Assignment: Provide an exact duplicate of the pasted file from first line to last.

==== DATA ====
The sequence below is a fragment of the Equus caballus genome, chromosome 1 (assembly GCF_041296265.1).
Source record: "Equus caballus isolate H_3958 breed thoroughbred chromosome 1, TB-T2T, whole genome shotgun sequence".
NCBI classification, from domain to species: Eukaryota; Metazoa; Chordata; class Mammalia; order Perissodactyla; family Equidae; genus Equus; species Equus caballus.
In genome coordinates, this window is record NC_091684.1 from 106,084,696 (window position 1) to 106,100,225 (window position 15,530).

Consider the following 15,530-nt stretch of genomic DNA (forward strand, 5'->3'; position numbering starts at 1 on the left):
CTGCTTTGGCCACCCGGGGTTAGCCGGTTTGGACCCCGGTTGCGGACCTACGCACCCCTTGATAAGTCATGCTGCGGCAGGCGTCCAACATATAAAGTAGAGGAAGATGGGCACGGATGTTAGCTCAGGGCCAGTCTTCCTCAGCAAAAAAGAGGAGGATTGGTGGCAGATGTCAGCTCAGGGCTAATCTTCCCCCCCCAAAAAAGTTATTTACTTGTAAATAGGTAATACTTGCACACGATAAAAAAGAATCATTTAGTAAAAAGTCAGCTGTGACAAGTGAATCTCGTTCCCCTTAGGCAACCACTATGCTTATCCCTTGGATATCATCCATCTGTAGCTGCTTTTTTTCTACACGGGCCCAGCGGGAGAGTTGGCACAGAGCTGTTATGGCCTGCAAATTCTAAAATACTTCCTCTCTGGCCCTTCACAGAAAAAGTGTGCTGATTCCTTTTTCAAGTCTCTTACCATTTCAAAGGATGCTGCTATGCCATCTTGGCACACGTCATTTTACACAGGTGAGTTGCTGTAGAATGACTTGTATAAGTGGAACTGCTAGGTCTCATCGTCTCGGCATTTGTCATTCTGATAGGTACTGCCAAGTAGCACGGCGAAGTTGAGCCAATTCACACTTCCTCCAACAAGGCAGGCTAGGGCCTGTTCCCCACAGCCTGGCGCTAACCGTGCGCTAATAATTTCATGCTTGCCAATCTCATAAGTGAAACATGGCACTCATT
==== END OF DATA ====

The sequence below is a fragment of the Equus caballus genome, chromosome 1 (assembly GCF_041296265.1).
Source record: "Equus caballus isolate H_3958 breed thoroughbred chromosome 1, TB-T2T, whole genome shotgun sequence".
NCBI classification, from domain to species: Eukaryota; Metazoa; Chordata; class Mammalia; order Perissodactyla; family Equidae; genus Equus; species Equus caballus.
In genome coordinates, this window is record NC_091684.1 from 106,084,696 (window position 1) to 106,100,225 (window position 15,530).

Consider the following 15,530-nt stretch of genomic DNA (forward strand, 5'->3'; position numbering starts at 1 on the left):
CTGCTTTGGCCACCCGGGGTTAGCCGGTTTGGACCCCGGTTGCGGACCTACGCACCCCTTGATAAGTCATGCTGCGGCAGGCGTCCAACATATAAAGTAGAGGAAGATGGGCACGGATGTTAGCTCAGGGCCAGTCTTCCTCAGCAAAAAAGAGGAGGATTGGTGGCAGATGTCAGCTCAGGGCTAATCTTCCCCCCCCAAAAAAGTTATTTACTTGTAAATAGGTAATACTTGCACACGATAAAAAAGAATCATTTAGTAAAAAGTCAGCTGTGACAAGTGAATCTCGTTCCCCTTAGGCAACCACTATGCTTATCCCTTGGATATCATCCATCTGTAGCTGCTTTTTTTCTACACGGGCCCAGCGGGAGAGTTGGCACAGAGCTGTTATGGCCTGCAAATTCTAAAATACTTCCTCTCTGGCCCTTCACAGAAAAAGTGTGCTGATTCCTTTTTCAAGTCTCTTACCATTTCAAAGGATGCTGCTATGCCATCTTGGCACACGTCATTTTACACAGGTGAGTTGCTGTAGAATGACTTGTATAAGTGGAACTGCTAGGTCTCATCGTCTCGGCATTTGTCATTCTGATAGGTACTGCCAAGTAGCACGGCGAAGTTGAGCCAATTCACACTTCCTCCAACAAGGCAGGCTAGGGCCTGTTCCCCACAGCCTGGCGCTAACCGTGCGCTAATAATTTCATGCTTGCCAATCTCATAAGTGAAACATGGCACTCATT